GL:  To be honest, I don’t think there are ‘risks’. I was never a fan of Ulrich Beck and his ‘risk society’. The risk might be that they will become boring because we are trapped in our own filter bubble? Through personal, economic and political circumstances, millions of people are forced to live in different places (for instance, because of migration). They communicate with relatives that are many thousands of miles away. Usually this happens for a certain period of time. This is not done on purpose, with the intent to never meet each other. There will be cases of ‘virtual sex’ in which people, in principle, do not want to meet. That’s possible. Theoretically, such cases are rare and not so interesting. Maybe they suffer from a trauma, and do not want to be touched? maybe they are simply to busy with their exciting life and see no priority in real-life meeting with friends? What do you find interesting about such cases? I don’t see it.

AR: What’s silence in the era of WhatsApp and Facebook?

GL: Silence remains a revolutionary concept. Please do not see silence as the opposite of sound or noise. Silence is very much a product, a service that we purchase. There are silent hotels etc. We put our phones on silence when we do not want to be disturbed. To go offline is not very easy. It sounds romantic to dwell in the real but we all know that nostalgia can fool us. Perhaps ‘virtuality’ is indeed a luxury and should we horror bare life. To go silent means to take a break. In the end, it is just another form of temporality. Related to social media we could say that silence is the mode in which we disconnect the app from the data flow. Static data without the social. No comments, no replies, no updates. Pure being of the digital object an sich. In the near future we will get used to multiple realities. Nowadays we’re still obsessed with the social media question and their addictive nature. We are seduced by the real-time updates and the desperate rewards that self-promotion.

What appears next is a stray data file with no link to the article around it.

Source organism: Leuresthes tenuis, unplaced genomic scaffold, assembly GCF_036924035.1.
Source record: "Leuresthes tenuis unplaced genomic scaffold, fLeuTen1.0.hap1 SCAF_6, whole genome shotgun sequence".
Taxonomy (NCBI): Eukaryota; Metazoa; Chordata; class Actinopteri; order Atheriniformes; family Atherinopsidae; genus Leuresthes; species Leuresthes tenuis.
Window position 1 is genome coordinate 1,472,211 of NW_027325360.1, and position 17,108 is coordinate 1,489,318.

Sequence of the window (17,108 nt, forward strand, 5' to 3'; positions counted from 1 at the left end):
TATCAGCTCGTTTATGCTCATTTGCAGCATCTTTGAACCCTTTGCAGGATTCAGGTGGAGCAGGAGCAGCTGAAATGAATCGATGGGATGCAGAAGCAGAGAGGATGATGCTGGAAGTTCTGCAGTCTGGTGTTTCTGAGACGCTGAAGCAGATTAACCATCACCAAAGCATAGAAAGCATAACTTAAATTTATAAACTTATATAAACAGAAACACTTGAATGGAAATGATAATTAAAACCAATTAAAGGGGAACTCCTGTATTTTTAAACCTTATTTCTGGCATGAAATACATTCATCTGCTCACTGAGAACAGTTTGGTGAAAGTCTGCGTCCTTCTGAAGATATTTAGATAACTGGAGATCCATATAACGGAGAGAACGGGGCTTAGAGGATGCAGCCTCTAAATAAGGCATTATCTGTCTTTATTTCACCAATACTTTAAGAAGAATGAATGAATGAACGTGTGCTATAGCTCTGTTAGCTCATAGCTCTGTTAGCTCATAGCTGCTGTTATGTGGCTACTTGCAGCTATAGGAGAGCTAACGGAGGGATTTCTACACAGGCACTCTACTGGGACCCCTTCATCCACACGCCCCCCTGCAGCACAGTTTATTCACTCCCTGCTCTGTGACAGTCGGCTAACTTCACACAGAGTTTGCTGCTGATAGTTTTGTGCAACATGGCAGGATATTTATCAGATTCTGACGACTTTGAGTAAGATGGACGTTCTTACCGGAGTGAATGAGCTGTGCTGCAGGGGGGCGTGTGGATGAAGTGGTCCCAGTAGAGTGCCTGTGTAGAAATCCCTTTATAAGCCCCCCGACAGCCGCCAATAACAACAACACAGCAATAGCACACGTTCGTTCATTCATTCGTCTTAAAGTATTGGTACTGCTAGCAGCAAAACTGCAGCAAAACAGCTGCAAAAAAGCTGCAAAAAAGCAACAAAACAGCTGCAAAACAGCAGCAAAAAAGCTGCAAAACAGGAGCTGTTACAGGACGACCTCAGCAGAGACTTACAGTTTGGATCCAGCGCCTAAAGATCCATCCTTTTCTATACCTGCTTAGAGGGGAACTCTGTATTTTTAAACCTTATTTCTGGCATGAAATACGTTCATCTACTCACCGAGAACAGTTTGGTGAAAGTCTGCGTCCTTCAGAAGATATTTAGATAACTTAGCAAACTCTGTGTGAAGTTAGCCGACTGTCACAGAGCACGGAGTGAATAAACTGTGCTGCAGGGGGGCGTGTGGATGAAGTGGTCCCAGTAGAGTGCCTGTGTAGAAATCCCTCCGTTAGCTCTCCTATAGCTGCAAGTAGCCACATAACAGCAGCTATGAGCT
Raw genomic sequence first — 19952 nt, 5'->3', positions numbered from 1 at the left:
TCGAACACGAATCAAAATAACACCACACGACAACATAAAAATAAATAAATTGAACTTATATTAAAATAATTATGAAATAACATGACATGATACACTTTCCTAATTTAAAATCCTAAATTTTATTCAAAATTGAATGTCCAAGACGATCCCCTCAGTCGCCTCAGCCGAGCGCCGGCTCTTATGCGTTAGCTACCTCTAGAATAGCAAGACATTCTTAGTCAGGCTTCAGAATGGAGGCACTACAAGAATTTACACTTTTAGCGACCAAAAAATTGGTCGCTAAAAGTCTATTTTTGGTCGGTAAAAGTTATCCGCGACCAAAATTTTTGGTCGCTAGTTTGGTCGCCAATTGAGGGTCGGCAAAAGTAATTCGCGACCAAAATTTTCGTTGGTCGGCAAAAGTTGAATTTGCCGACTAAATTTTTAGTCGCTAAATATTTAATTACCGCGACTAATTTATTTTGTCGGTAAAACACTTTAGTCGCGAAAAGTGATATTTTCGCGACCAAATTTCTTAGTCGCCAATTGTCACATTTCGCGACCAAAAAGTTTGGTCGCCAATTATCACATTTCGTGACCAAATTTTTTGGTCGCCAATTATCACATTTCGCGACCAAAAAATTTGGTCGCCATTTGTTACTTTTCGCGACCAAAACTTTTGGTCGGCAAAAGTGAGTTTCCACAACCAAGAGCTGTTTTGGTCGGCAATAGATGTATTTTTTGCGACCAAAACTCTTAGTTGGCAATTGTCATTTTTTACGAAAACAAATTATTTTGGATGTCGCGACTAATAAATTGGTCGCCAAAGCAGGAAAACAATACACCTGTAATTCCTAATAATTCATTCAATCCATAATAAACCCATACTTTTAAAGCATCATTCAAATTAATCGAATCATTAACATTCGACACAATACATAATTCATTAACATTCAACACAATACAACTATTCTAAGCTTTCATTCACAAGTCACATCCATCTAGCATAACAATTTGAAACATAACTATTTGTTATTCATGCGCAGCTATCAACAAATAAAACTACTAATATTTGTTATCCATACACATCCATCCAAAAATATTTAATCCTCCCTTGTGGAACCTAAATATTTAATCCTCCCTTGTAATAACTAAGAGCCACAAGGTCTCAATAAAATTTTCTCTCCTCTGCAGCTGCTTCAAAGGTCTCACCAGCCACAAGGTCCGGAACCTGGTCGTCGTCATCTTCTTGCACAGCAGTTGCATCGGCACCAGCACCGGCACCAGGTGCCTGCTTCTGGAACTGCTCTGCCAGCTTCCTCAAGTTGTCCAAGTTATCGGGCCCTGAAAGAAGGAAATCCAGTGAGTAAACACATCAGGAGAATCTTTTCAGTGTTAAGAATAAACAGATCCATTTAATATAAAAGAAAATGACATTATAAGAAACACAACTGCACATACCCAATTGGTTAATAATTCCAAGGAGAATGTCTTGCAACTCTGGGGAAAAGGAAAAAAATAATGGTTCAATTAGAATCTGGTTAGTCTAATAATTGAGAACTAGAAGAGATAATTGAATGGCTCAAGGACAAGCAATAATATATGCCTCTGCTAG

AR: What does the Internet mean to you today?

GL:  I got to know computers and computer networks in the late 1980s in my late 20s so I can’t say I grew up with them, even though their arrival was announced in films, magazines and science fiction was announced well before I was born. As an undergrad I was still using IBM punch cards. I would not describe my generation as pioneers. We grew up in the shadow of the Cold War, in the ruins of the industrial revolution. It was not a period of prosperity but one of crisis, decay and unemployment. Doom and gloom: no gentrification but squats. In that environment the internet offered an alternative future that first came to us through cyberpunk sci-fi literature. The 1968 generation had nothing to offer to us, and we became cynical because of their failed idealism and double standards. Armed struggle was bankrupt. It is with a certain ironic ambivalence that we entered the internet realm. Some of my friends did not enter the game, while others did. Younger people jumped on it. Internet indeed offered us an opportunity, to get out of the margins, claim a strategic terrain and move into the unknown, cyberspace. This is pretty much the same, 30 years later. The younger you are, the better. The internet never disappointed me. It is society that steers it architectures and applications. Turned into platform capitalism, filtered by authoritarian regimes, pushed by neo-liberal design of the precarious self, that’s what the internet means to us today. This doesn’t say anything about tomorrow. Luckily, we can still speculate about ‘network plasticity’. Platform is not our destiny.